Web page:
Ten days ago, New Hampshire made headlines by announcing that it would participate in Citgo’s Low Cost Heating Oil Program. Although the effort is coordinated by the Massachusetts-based nonprofit Citizens Energy Corporation, there’s no hiding the real source of this helping hand: Hugo Chavez, and the good people of Bolivarian Republic of Venezuela. That New Hampshire — the feisty, libertarian-leaning state with no state sales tax, no car insurance laws, and that unforgettable license plate slogan that reads “Live Free or Die” — is willing to accept aid from leftist Latin American governments is a sign of just how desperate things may get this winter.
The cost of home heating oil has increased 80 percent in the last year, and many rural communities are in dire economic shape already. There’s a real possibility that low income families will not be able to afford enough oil to last them through the coldest months, and will have to choose between food, medicine, or a warm home.
Right now there’s no relying on the federal government. For 2009, the White House slashed the Low Income Home Energy Assistance Program’s budget by 22 percent, to 1.9 billion dollars. Although a cadre of New England senators have introduced bills to more than double LIHEAP’s funding, additional support is far from assured. On Friday, Senator Judd Gregg proposed legislation that would provide an additional 2.5 billion dollars to LIHEAP, as well as funding for weatherization and home energy tax credits for the middle class. The effort promptly stalled on Saturday when the Senate voted against moving to consider the bill.
Expect to hear a lot more from Washington on this important issue — but the Congressional debate is far removed from the front line communities that are struggling to prepare for what may well be nothing short of a small-scale humanitarian crisis. Locally, town officers and state representatives are beginning to meet with charitable foundations, non-profits organizations, local church groups and home heating professionals. They’re planning public forums, organizing fundraisers, and discussing how to best allocate money. And they have a staggering amount of work to do.
At one such meeting, held in a local fire station, twenty community leaders gathered in a conference room just behind two bright ladder trucks that sparkled in the cool darkness of the station garage. The back door was propped open to facilitate airflow in the muggy July weather, and many in attendance sipped cold soft drinks, but an icy reality undercut the gathering.
The town manager spoke first. She said, by way of introduction, that the town currently has a 1,500 dollar contingency fund for heating aid — about enough money to provide 3 households with 100 gallons of heating oil each. Next, a representative from the county-wide Community Action Programs, the organization that distributes LIHEAP funds, reported to the group. She said that they had already begun to process applications for assistance in a bare bones, women-and-children-first fashion. Those deemed “most vulnerable” — the elderly, the disabled, and those with children under the age of five — could apply for aid now. After September 1st, the gates will be opened to all other households that qualify according to the low income guidelines. But the CAP won’t know until December 1st how much money they actually have to distribute from LIHEAP, leading to considerable concern about enabling people to expect support before the money is secure.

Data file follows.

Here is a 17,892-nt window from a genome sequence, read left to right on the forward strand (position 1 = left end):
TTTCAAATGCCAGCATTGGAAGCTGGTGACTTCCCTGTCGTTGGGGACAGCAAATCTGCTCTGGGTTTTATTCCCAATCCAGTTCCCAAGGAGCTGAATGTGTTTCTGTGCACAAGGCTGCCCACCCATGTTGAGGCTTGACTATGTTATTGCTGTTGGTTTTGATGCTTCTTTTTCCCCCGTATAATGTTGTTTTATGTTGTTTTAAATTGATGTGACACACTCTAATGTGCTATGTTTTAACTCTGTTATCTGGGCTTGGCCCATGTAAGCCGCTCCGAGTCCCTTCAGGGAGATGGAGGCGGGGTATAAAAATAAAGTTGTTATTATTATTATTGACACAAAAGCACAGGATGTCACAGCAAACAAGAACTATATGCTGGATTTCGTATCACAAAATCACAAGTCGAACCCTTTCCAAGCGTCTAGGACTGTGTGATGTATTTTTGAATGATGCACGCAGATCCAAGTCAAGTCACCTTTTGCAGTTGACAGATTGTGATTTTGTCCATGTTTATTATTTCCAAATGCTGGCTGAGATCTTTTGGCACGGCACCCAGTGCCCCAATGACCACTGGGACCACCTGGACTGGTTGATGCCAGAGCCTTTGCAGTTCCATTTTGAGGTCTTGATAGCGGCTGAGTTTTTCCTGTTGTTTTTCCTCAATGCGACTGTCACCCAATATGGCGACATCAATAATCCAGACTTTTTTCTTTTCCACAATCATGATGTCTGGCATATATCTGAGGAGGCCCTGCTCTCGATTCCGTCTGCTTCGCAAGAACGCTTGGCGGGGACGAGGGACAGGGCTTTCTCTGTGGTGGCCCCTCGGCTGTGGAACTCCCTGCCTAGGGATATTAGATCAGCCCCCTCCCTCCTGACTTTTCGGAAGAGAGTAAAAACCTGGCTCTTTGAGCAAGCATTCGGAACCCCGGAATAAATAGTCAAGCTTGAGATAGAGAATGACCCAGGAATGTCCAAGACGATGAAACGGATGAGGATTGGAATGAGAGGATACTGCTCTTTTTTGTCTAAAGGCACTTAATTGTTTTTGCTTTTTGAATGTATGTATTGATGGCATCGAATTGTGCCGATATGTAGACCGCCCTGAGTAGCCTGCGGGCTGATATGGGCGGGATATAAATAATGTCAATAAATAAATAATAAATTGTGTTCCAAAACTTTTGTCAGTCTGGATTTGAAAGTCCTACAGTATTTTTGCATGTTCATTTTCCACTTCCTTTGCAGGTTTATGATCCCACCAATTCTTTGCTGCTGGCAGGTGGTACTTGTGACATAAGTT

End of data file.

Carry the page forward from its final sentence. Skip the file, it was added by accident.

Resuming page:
Most of the meeting centered around coordinating local organizations to raise and distribute money as a safety net for those who LIHEAP has to turn away, or who use up their assistance money and still need additional help. It seemed that there were more questions then answers. Would the Rotary Club be willing to act as a clearing house for money raised through donations and fundraisers? Would the funding be limited to residents of the town, or available to the entire county? What about needy families who live just across the border in Maine? Would the money be designated strictly for heating aid, or could it also be used to help buy food? Somebody mentioned that in the nearby village of Sandwich, the three town selectmen had each contributed 500 dollars to create ad-hoc emergency heating fund. As soon as money is taken out of the fund to help a needy member of the community, a new donor is approached to make a contribution, thereby always maintaining a 1,500 balance. Another person asked if town land could be made available to provide free firewood to those who need it. After all, dry hardwood is being advertised on the front page of the local paper for 300 dollars a cord — that itself is a record high price.
The last comment reminded me that despite the dark circumstances currently facing many Americans in the northern US, heating crises are nothing new in this part of the world. As the meeting continued, it struck me that this is what New Englanders have done for hundreds of years — come together town by town, under one roof, to figure out how they will make it through another winter. And in the end, regardless of Congressional stalling or the generosity of Hugo Chavez, that may be what gets us through the winter of 2009.
Originally published on the Huffington Post on July 27th, 2008.